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Prednisolone Versus Vigabatrin in the First-line Treatment of Infantile Spasms (PREDVGB)

The safety and scientific validity of this study is the responsibility of the study sponsor and investigators. Listing a study does not mean it has been evaluated by the U.S. Federal Government. Read our disclaimer for details.
ClinicalTrials.gov Identifier: NCT02299115
Recruitment Status : Withdrawn (Most centres are now using oral steroids as 1st line treatment so question of efficacy is no longer of high interest.)
First Posted : November 24, 2014
Last Update Posted : November 14, 2019
Information provided by (Responsible Party):
Carter Snead, The Hospital for Sick Children

Brief Summary:
Infantile Spasms, is an rare age-specific epilepsy of early infancy. A 2012 American Academy Neurology/ Child Neurology Society practice parameter update on the medical treatment of infantile spasms concluded: adrenocorticotrophic hormone or vigabatrin may be offered for short-term treatment of infantile spasms. There was insufficient evidence to recommend the use of prednisolone, dexamethasone, and methylprednisolone. The cost of ACTH and the side effects of vigabatrin have led to the consideration of alternative medications to treat infantile spasms. The United Kingdom Infantile Spasms Study (UKISS) in 2004, comparing the efficacy of intramuscular synthetic ACTH to high dose oral prednisolone, showed a response rate of 74% for ACTH and 70% for prednisolone. Since the UKISS paper was published, many institutions in the United States and Australia have used oral prednisolone instead of ACTH, partly due to the exorbitant cost of intramuscular ACTH but also its ease of use and better adverse event profile compared to ACTH. Prednisolone and vigabatrin are both oral medications, which can be initiated promptly upon diagnosis of infantile spasms, expediting treatment and shortening treatment lag time. Because the UKISS trial is the only Class 3 study providing evidence for oral prednisolone in the first-line treatment of infantile spasms, further prospective studies are needed.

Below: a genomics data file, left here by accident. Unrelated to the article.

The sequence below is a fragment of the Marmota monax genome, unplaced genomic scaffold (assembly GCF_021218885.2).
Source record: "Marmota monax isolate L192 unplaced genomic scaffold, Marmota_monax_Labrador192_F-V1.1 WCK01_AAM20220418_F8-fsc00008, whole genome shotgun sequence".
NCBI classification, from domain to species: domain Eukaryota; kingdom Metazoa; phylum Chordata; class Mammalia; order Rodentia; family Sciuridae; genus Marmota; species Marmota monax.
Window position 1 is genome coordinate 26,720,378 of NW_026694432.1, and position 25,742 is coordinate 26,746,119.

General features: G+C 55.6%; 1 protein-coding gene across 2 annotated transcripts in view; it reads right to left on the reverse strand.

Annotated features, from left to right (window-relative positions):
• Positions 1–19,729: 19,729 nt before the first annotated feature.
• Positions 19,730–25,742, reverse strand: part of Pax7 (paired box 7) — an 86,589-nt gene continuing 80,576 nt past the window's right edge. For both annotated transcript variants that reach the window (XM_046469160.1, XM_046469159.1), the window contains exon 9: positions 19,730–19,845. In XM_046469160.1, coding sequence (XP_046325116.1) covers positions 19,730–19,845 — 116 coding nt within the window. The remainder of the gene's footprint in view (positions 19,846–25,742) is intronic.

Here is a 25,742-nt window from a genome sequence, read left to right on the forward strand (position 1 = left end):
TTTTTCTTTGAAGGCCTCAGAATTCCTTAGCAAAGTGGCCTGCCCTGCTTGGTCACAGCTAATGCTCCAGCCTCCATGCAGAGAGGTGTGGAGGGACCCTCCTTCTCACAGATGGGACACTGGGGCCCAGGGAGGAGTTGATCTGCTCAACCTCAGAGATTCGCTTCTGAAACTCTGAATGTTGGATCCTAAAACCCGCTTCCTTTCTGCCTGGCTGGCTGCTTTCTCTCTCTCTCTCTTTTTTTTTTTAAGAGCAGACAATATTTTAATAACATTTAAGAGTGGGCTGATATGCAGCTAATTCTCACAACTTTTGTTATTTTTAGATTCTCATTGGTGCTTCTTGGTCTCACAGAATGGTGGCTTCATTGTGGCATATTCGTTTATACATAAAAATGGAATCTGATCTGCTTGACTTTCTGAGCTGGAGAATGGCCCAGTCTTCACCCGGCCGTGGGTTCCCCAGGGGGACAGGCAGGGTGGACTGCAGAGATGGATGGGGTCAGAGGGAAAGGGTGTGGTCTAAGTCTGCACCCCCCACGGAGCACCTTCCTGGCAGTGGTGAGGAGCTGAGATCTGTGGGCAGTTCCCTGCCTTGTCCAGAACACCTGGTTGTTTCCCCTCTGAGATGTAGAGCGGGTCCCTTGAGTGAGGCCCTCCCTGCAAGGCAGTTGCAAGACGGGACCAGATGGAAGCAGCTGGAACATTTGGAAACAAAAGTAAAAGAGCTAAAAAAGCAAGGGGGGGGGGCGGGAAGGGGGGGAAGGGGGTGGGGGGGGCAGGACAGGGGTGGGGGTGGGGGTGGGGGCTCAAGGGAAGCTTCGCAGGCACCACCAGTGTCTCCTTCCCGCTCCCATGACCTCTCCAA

Condition or disease Intervention/treatment Phase
Infantile Spasms Drug: Prednisolone Drug: Vigabatrin Phase 3

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Study Type : Interventional  (Clinical Trial)
Actual Enrollment : 0 participants
Allocation: Non-Randomized
Intervention Model: Parallel Assignment
Masking: None (Open Label)
Primary Purpose: Treatment
Official Title: Prednisolone vs. Vigabatrin in the First-line Treatment of Infantile Spasms
Actual Study Start Date : September 5, 2017
Actual Primary Completion Date : March 6, 2019
Actual Study Completion Date : March 6, 2019

Arm Intervention/treatment
Experimental: Prednisolone
Single center, prospective, observational, open trial using high-dose oral prednisolone as first-line treatment for newly diagnosed Infantile Spasms (non-Tuberous Sclerosis)